Cedric Jeffries was part of 38 victories during his time in a Penn State University football uniform.

The Egg Harbor Township High School graduate was a Penn State defensive back from 2006-09, including one redshirt season.

His win total is now zero.

The NCAA fined Penn State $60 million Monday and — among other sanctions — vacated all of the football program’s wins from 1998-2011 as retribution for the school’s lack of action once it discovered coach Jerry Sandusky’s sexual abuse of children at the campus. Penn State voids 111 wins, including three bowl-game victories in which Jeffries participated.

“It’s unfortunate for me and my former teammates that I played with,” Jeffries said in a phone interview Monday. “Everything we’ve been through, all the hard work and sacrifices we made, championships and games we’ve won being unnoticed. It’s rough in that aspect.”

The monetary fine and vacated wins are part of an unprecedented list of sanctions NCAA President Mark Emmert announced in a news conference in Indianapolis. Penn State is banned from postseason games for four years. The Nittany Lions will only be allowed to sign 15 recruits for 2013, rather than 25, and by 2014 they will be allowed just 65 total scholarships, down from 85.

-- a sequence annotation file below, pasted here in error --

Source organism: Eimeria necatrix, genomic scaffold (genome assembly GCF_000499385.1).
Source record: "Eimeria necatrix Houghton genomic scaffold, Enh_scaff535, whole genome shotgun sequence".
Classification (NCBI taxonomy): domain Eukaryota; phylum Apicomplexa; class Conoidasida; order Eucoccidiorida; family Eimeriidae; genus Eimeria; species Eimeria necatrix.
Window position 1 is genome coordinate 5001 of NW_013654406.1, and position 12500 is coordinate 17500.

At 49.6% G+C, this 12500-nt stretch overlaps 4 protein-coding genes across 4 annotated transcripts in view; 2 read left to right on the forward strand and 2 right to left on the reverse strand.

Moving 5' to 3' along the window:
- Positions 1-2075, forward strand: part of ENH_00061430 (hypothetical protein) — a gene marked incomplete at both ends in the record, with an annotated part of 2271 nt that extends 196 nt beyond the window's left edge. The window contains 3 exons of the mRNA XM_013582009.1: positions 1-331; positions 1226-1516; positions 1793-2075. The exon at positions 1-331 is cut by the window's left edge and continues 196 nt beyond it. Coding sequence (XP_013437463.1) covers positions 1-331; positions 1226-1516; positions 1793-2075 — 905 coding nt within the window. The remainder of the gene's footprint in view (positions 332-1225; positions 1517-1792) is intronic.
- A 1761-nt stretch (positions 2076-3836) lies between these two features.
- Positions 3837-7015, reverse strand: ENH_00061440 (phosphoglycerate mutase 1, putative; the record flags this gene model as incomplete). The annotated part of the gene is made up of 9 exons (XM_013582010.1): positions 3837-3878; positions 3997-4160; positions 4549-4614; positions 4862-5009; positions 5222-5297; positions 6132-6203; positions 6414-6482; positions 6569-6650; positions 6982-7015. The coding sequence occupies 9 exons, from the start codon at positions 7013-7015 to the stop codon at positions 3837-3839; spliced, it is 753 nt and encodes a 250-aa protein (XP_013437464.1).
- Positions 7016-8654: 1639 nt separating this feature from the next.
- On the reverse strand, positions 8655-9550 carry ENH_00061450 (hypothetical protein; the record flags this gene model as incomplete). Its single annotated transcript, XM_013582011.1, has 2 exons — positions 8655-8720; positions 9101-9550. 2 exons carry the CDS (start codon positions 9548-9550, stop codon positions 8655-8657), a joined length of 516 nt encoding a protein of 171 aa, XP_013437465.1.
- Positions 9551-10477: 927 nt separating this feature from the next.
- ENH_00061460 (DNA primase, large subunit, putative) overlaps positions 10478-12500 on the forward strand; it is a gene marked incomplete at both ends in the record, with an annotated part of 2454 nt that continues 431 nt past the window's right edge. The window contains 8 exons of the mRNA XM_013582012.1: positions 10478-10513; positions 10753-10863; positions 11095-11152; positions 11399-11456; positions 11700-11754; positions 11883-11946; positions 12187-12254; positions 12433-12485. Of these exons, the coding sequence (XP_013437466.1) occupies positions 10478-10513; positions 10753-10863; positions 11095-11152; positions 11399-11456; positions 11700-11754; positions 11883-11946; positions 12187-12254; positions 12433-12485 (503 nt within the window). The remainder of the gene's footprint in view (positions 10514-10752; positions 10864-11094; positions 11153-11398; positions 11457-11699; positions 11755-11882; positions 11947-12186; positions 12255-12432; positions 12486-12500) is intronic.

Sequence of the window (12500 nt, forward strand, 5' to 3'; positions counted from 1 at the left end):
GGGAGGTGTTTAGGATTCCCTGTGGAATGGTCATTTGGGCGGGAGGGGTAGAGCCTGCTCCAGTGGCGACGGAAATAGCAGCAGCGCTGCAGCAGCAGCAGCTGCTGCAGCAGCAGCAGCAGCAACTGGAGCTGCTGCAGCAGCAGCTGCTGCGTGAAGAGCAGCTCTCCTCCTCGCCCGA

“(The harshness of the punishments) was a little bit of a shock, but it was kind of expected at the same time,” Jeffries said.

Alumni had mixed reactions to the announcements. Some were unsure how to respond to the overwhelming sanctions.

Philadelphia Eagles tight end Brett Brackett played at Penn State from 2006-09. At training camp in Bethlehem, Pa., on Monday, Brackett said he didn’t really have a reaction to the sanctions yet. His concerns were elsewhere.

“I just came off the practice field and I’m trying to work on getting better here. I think right now, this time and place we’re supposed to be thinking about the victims first,” Brackett said.

St. Augustine Prep alum Jack Crawford, a rookie defensive end for the Oakland Raiders after spending the past four seasons at Penn State, was at a loss for words when contacted by phone.

“I really don’t have a reaction statement. I don’t have anything to say,” Crawford said.

(Staff Writer David Weinberg contributed to this report.)

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